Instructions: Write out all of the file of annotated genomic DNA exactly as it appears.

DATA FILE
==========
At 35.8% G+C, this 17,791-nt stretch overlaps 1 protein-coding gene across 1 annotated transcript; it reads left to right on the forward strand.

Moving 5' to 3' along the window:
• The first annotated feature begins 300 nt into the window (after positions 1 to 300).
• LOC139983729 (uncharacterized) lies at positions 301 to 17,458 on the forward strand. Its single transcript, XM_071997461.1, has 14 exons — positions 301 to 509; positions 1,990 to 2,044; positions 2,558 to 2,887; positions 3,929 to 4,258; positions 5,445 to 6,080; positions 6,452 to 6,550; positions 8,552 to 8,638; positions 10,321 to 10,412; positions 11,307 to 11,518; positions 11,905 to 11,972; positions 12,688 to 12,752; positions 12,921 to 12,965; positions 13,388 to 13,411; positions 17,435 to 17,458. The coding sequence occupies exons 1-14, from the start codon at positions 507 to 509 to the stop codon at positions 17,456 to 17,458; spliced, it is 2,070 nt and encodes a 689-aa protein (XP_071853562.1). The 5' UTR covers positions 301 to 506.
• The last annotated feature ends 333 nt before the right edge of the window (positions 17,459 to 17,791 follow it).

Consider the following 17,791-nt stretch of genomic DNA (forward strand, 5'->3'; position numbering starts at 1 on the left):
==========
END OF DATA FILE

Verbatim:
At 35.8% G+C, this 17,791-nt stretch overlaps 1 protein-coding gene across 1 annotated transcript; it reads left to right on the forward strand.

Moving 5' to 3' along the window:
• The first annotated feature begins 300 nt into the window (after positions 1 to 300).
• LOC139983729 (uncharacterized) lies at positions 301 to 17,458 on the forward strand. Its single transcript, XM_071997461.1, has 14 exons — positions 301 to 509; positions 1,990 to 2,044; positions 2,558 to 2,887; positions 3,929 to 4,258; positions 5,445 to 6,080; positions 6,452 to 6,550; positions 8,552 to 8,638; positions 10,321 to 10,412; positions 11,307 to 11,518; positions 11,905 to 11,972; positions 12,688 to 12,752; positions 12,921 to 12,965; positions 13,388 to 13,411; positions 17,435 to 17,458. The coding sequence occupies exons 1-14, from the start codon at positions 507 to 509 to the stop codon at positions 17,456 to 17,458; spliced, it is 2,070 nt and encodes a 689-aa protein (XP_071853562.1). The 5' UTR covers positions 301 to 506.
• The last annotated feature ends 333 nt before the right edge of the window (positions 17,459 to 17,791 follow it).

Consider the following 17,791-nt stretch of genomic DNA (forward strand, 5'->3'; position numbering starts at 1 on the left):